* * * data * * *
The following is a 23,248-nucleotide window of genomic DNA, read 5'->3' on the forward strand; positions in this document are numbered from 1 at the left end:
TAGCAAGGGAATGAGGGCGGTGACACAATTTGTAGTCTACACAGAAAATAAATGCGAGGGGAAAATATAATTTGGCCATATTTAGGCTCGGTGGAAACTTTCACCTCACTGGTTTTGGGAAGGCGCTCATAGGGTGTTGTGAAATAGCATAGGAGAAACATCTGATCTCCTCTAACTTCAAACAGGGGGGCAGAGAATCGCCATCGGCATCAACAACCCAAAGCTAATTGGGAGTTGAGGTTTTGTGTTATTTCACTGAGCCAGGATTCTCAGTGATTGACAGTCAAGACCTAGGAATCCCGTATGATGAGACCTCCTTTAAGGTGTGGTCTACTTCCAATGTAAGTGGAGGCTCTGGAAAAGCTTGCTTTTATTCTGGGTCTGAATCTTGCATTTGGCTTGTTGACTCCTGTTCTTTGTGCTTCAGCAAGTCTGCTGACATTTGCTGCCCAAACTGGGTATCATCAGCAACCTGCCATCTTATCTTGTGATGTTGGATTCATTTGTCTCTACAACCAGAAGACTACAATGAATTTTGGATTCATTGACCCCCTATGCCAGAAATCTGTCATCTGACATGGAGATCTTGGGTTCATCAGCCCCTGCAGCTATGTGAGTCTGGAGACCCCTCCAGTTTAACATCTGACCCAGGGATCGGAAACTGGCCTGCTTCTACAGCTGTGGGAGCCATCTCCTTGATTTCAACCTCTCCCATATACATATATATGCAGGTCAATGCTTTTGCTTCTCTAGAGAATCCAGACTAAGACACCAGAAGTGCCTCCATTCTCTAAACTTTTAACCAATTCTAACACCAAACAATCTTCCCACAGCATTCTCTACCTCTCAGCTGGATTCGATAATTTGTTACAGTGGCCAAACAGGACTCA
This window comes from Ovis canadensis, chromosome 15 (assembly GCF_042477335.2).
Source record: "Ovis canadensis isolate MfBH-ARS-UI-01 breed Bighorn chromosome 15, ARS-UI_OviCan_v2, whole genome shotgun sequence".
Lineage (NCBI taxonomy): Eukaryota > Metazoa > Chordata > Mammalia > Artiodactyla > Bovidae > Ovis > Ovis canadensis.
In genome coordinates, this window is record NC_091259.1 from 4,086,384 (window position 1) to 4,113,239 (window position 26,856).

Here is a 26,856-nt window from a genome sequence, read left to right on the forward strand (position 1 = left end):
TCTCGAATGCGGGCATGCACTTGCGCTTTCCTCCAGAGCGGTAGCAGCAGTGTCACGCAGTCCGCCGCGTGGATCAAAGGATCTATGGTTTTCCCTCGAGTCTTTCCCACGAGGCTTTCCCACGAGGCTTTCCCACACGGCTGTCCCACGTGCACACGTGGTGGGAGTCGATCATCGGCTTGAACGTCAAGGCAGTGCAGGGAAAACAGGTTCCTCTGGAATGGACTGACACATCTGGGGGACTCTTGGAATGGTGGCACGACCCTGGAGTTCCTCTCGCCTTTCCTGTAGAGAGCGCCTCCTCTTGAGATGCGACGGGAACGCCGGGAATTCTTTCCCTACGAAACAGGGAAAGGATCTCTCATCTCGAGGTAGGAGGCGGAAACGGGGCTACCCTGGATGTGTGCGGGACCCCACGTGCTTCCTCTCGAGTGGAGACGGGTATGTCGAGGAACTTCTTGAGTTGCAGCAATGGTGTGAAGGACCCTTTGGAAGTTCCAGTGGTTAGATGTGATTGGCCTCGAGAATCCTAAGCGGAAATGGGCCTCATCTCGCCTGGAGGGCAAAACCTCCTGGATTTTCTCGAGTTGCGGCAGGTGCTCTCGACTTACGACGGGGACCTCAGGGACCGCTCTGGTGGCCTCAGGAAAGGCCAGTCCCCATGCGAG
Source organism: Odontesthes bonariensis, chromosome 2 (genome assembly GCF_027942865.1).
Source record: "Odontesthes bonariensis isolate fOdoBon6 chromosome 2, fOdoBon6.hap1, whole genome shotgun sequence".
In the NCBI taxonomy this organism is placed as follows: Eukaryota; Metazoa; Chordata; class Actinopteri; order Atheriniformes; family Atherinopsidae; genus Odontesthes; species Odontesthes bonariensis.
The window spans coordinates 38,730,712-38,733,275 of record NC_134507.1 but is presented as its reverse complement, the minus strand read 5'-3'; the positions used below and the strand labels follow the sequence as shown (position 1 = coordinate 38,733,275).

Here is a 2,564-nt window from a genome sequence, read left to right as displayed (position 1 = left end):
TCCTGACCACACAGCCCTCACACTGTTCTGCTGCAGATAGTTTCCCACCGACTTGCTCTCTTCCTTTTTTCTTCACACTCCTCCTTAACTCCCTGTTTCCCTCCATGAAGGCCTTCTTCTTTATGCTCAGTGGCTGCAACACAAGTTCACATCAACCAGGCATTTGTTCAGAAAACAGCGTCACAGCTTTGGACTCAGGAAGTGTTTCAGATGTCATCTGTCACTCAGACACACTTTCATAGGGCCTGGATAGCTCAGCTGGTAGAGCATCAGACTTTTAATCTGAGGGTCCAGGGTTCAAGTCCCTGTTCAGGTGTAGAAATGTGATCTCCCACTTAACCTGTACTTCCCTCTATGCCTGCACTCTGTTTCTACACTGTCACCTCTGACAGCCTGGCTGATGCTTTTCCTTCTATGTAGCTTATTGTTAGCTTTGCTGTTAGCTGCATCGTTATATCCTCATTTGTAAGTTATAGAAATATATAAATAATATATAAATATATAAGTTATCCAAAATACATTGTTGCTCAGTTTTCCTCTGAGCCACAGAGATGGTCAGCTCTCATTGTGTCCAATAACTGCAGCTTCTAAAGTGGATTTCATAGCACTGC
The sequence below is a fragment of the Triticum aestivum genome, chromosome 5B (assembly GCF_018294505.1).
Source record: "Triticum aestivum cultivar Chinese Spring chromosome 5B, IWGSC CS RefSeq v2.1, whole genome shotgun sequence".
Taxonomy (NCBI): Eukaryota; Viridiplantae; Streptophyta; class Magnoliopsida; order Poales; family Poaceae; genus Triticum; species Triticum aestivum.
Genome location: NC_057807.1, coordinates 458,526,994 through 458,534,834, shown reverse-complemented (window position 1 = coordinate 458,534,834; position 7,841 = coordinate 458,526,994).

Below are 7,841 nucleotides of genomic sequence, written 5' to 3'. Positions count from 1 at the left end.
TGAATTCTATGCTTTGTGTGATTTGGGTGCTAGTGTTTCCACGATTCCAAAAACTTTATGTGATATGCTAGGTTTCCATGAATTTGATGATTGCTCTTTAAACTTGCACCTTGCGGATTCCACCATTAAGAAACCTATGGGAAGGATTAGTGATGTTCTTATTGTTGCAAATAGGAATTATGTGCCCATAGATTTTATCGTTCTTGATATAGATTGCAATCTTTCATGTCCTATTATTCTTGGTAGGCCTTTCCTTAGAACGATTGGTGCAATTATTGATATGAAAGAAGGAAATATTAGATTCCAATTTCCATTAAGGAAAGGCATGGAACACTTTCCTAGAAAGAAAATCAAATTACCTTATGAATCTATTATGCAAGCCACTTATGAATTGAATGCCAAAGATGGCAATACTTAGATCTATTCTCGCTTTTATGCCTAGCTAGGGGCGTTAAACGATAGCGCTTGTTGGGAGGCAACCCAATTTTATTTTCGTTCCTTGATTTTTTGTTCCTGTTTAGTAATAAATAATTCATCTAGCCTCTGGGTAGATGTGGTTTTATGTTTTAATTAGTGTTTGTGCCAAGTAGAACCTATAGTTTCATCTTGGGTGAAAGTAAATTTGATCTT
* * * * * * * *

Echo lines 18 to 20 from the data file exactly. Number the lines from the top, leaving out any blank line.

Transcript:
Genome location: NC_057807.1, coordinates 458,526,994 through 458,534,834, shown reverse-complemented (window position 1 = coordinate 458,534,834; position 7,841 = coordinate 458,526,994).

Below are 7,841 nucleotides of genomic sequence, written 5' to 3'. Positions count from 1 at the left end.
TGAATTCTATGCTTTGTGTGATTTGGGTGCTAGTGTTTCCACGATTCCAAAAACTTTATGTGATATGCTAGGTTTCCATGAATTTGATGATTGCTCTTTAAACTTGCACCTTGCGGATTCCACCATTAAGAAACCTATGGGAAGGATTAGTGATGTTCTTATTGTTGCAAATAGGAATTATGTGCCCATAGATTTTATCGTTCTTGATATAGATTGCAATCTTTCATGTCCTATTATTCTTGGTAGGCCTTTCCTTAGAACGATTGGTGCAATTATTGATATGAAAGAAGGAAATATTAGATTCCAATTTCCATTAAGGAAAGGCATGGAACACTTTCCTAGAAAGAAAATCAAATTACCTTATGAATCTATTATGCAAGCCACTTATGAATTGAATGCCAAAGATGGCAATACTTAGATCTATTCTCGCTTTTATGCCTAGCTAGGGGCGTTAAACGATAGCGCTTGTTGGGAGGCAACCCAATTTTATTTTCGTTCCTTGATTTTTTGTTCCTGTTTAGTAATAAATAATTCATCTAGCCTCTGGGTAGATGTGGTTTTATGTTTTAATTAGTGTTTGTGCCAAGTAGAACCTATAGTTTCATCTTGGGTGAAAGTAAATTTGATCTT